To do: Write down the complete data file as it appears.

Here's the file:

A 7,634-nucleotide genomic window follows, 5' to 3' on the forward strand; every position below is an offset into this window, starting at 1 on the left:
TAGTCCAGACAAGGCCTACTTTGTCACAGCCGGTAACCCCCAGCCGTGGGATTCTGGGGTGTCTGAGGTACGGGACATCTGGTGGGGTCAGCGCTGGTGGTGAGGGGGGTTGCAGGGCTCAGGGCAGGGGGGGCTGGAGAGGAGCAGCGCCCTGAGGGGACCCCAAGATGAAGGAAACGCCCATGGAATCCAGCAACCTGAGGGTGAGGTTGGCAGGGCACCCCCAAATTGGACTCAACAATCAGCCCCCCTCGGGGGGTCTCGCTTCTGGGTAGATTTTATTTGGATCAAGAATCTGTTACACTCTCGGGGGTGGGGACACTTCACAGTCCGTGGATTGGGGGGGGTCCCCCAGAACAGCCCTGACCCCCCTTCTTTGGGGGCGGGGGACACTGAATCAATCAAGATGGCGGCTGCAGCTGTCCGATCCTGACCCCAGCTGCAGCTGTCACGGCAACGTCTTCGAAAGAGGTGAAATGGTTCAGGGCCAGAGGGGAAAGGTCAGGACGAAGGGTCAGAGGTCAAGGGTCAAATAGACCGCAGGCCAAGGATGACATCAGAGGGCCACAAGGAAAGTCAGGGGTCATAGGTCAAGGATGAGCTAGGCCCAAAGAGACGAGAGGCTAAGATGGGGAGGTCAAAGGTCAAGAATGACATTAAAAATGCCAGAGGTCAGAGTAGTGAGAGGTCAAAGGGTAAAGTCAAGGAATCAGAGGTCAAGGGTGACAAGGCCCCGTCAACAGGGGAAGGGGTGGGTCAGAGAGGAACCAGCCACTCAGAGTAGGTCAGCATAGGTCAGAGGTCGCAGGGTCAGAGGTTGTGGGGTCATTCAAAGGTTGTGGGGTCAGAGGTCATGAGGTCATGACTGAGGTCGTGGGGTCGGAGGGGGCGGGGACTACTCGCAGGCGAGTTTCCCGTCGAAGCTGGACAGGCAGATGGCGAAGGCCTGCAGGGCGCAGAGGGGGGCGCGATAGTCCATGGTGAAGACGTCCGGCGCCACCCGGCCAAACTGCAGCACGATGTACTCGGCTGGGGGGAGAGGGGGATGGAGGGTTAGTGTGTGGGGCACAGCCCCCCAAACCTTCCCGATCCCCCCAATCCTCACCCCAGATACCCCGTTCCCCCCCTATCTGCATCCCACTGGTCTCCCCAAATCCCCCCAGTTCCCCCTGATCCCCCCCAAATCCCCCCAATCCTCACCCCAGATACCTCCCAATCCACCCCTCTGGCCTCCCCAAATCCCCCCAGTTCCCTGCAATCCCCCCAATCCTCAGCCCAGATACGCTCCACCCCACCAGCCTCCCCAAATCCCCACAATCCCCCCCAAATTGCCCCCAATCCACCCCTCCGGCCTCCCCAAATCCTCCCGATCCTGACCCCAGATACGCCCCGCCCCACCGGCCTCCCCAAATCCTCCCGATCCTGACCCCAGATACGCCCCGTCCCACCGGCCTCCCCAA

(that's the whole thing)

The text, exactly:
A 7,634-nucleotide genomic window follows, 5' to 3' on the forward strand; every position below is an offset into this window, starting at 1 on the left:
TAGTCCAGACAAGGCCTACTTTGTCACAGCCGGTAACCCCCAGCCGTGGGATTCTGGGGTGTCTGAGGTACGGGACATCTGGTGGGGTCAGCGCTGGTGGTGAGGGGGGTTGCAGGGCTCAGGGCAGGGGGGGCTGGAGAGGAGCAGCGCCCTGAGGGGACCCCAAGATGAAGGAAACGCCCATGGAATCCAGCAACCTGAGGGTGAGGTTGGCAGGGCACCCCCAAATTGGACTCAACAATCAGCCCCCCTCGGGGGGTCTCGCTTCTGGGTAGATTTTATTTGGATCAAGAATCTGTTACACTCTCGGGGGTGGGGACACTTCACAGTCCGTGGATTGGGGGGGGTCCCCCAGAACAGCCCTGACCCCCCTTCTTTGGGGGCGGGGGACACTGAATCAATCAAGATGGCGGCTGCAGCTGTCCGATCCTGACCCCAGCTGCAGCTGTCACGGCAACGTCTTCGAAAGAGGTGAAATGGTTCAGGGCCAGAGGGGAAAGGTCAGGACGAAGGGTCAGAGGTCAAGGGTCAAATAGACCGCAGGCCAAGGATGACATCAGAGGGCCACAAGGAAAGTCAGGGGTCATAGGTCAAGGATGAGCTAGGCCCAAAGAGACGAGAGGCTAAGATGGGGAGGTCAAAGGTCAAGAATGACATTAAAAATGCCAGAGGTCAGAGTAGTGAGAGGTCAAAGGGTAAAGTCAAGGAATCAGAGGTCAAGGGTGACAAGGCCCCGTCAACAGGGGAAGGGGTGGGTCAGAGAGGAACCAGCCACTCAGAGTAGGTCAGCATAGGTCAGAGGTCGCAGGGTCAGAGGTTGTGGGGTCATTCAAAGGTTGTGGGGTCAGAGGTCATGAGGTCATGACTGAGGTCGTGGGGTCGGAGGGGGCGGGGACTACTCGCAGGCGAGTTTCCCGTCGAAGCTGGACAGGCAGATGGCGAAGGCCTGCAGGGCGCAGAGGGGGGCGCGATAGTCCATGGTGAAGACGTCCGGCGCCACCCGGCCAAACTGCAGCACGATGTACTCGGCTGGGGGGAGAGGGGGATGGAGGGTTAGTGTGTGGGGCACAGCCCCCCAAACCTTCCCGATCCCCCCAATCCTCACCCCAGATACCCCGTTCCCCCCCTATCTGCATCCCACTGGTCTCCCCAAATCCCCCCAGTTCCCCCTGATCCCCCCCAAATCCCCCCAATCCTCACCCCAGATACCTCCCAATCCACCCCTCTGGCCTCCCCAAATCCCCCCAGTTCCCTGCAATCCCCCCAATCCTCAGCCCAGATACGCTCCACCCCACCAGCCTCCCCAAATCCCCACAATCCCCCCCAAATTGCCCCCAATCCACCCCTCCGGCCTCCCCAAATCCTCCCGATCCTGACCCCAGATACGCCCCGCCCCACCGGCCTCCCCAAATCCTCCCGATCCTGACCCCAGATACGCCCCGTCCCACCGGCCTCCCCAA